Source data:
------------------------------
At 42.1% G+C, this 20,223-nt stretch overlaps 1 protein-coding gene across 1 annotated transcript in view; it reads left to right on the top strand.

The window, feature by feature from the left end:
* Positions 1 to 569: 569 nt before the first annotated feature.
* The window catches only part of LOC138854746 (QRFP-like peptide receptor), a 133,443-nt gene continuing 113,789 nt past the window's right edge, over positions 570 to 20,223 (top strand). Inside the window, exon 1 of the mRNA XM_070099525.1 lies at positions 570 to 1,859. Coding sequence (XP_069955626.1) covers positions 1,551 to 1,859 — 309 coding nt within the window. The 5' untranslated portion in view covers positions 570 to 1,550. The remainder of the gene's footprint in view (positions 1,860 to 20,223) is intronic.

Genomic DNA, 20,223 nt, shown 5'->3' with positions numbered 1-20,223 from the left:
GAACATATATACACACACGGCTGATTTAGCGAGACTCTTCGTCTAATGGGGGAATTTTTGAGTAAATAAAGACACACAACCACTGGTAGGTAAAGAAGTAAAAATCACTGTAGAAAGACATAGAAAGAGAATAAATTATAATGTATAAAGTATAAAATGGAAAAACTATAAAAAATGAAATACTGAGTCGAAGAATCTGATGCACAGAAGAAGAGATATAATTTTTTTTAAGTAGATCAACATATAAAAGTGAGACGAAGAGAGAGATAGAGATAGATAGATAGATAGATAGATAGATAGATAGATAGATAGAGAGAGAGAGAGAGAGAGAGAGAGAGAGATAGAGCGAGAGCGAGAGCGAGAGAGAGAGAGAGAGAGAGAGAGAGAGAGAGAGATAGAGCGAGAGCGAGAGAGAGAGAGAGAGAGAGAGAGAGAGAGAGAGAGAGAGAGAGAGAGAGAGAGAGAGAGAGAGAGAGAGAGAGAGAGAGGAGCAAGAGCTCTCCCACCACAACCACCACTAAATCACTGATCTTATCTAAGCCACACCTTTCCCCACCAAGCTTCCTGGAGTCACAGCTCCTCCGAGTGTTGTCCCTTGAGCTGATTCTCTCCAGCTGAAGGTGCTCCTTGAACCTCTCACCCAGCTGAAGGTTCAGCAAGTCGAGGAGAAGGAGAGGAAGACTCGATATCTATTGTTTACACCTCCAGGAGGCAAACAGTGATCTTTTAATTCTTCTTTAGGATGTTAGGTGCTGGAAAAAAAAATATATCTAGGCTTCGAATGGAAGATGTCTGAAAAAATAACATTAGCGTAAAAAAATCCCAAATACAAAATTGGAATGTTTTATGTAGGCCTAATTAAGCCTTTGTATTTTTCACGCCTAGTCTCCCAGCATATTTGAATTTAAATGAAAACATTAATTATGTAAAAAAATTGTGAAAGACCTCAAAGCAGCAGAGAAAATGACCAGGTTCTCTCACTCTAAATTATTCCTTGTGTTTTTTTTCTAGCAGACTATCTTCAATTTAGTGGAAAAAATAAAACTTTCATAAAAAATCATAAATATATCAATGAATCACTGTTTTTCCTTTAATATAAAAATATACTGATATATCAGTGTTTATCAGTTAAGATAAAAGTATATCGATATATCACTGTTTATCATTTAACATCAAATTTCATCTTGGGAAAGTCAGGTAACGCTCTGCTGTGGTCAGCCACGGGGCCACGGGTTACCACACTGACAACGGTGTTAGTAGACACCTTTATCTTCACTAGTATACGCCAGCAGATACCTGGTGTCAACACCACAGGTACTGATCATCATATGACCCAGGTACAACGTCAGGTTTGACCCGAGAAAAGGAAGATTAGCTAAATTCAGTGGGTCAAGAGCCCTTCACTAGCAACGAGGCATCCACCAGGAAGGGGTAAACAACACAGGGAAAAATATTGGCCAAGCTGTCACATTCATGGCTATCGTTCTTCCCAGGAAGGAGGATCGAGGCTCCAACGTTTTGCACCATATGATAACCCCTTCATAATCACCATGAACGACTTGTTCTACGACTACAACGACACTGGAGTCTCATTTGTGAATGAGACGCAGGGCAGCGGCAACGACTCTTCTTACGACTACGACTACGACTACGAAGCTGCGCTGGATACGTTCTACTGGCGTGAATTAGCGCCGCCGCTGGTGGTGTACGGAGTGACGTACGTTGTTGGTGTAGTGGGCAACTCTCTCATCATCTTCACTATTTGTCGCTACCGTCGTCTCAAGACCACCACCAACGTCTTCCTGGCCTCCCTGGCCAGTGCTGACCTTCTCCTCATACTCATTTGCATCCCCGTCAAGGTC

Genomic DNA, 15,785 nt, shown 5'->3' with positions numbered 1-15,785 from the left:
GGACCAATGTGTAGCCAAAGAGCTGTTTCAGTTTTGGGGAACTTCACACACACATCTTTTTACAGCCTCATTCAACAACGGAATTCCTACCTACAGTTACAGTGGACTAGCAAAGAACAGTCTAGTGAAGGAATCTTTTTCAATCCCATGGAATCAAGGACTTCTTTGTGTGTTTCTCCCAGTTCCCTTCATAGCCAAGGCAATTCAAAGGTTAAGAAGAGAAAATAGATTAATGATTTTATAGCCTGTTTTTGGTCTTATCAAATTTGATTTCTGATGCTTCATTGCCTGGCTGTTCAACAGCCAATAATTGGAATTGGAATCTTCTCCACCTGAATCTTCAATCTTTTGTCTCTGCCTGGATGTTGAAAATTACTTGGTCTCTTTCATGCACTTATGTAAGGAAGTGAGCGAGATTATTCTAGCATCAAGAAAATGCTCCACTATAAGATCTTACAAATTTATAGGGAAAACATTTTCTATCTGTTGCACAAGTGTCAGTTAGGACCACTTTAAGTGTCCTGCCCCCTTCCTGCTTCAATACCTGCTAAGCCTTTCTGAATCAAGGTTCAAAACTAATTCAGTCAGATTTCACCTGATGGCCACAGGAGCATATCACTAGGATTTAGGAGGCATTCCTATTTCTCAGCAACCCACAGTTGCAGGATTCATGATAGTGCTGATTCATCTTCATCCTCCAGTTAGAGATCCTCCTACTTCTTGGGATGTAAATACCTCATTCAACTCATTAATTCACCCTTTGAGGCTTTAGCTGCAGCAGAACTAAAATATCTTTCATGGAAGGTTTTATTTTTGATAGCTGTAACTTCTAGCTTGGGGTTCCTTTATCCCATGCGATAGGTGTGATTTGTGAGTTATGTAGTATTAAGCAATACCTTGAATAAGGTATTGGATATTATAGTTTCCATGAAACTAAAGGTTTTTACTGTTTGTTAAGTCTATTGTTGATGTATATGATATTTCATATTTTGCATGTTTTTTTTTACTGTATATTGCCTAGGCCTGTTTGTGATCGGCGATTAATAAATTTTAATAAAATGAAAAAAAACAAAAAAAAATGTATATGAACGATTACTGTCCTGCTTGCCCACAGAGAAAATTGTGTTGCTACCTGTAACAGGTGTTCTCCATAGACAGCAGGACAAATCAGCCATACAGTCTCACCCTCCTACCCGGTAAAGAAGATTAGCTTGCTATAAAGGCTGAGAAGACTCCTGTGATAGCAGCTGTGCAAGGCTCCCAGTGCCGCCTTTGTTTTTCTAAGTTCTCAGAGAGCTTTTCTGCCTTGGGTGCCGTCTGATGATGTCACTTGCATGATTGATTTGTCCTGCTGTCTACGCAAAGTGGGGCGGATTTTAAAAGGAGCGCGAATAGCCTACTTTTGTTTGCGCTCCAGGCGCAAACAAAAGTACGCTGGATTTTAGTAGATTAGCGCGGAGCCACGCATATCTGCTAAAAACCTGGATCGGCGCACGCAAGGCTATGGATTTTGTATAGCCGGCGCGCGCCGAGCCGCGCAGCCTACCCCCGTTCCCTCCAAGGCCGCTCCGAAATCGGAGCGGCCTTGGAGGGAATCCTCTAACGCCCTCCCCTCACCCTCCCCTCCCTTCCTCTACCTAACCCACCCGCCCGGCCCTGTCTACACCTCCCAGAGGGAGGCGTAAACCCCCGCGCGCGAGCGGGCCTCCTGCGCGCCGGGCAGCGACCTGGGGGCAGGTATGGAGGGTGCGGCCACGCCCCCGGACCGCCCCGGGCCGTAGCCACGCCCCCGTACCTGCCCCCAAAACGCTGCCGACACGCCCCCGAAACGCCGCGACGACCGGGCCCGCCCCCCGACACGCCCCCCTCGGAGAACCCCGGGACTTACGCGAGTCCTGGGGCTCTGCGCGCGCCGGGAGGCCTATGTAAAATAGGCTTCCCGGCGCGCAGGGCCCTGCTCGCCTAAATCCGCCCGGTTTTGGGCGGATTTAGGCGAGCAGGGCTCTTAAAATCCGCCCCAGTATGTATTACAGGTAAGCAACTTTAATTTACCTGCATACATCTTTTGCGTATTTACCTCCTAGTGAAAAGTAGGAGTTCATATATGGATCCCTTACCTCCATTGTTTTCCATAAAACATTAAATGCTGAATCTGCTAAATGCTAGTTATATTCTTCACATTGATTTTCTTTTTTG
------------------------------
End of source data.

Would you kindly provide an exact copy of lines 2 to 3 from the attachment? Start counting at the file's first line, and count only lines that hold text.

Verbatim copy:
The window, feature by feature from the left end:
* Positions 1 to 569: 569 nt before the first annotated feature.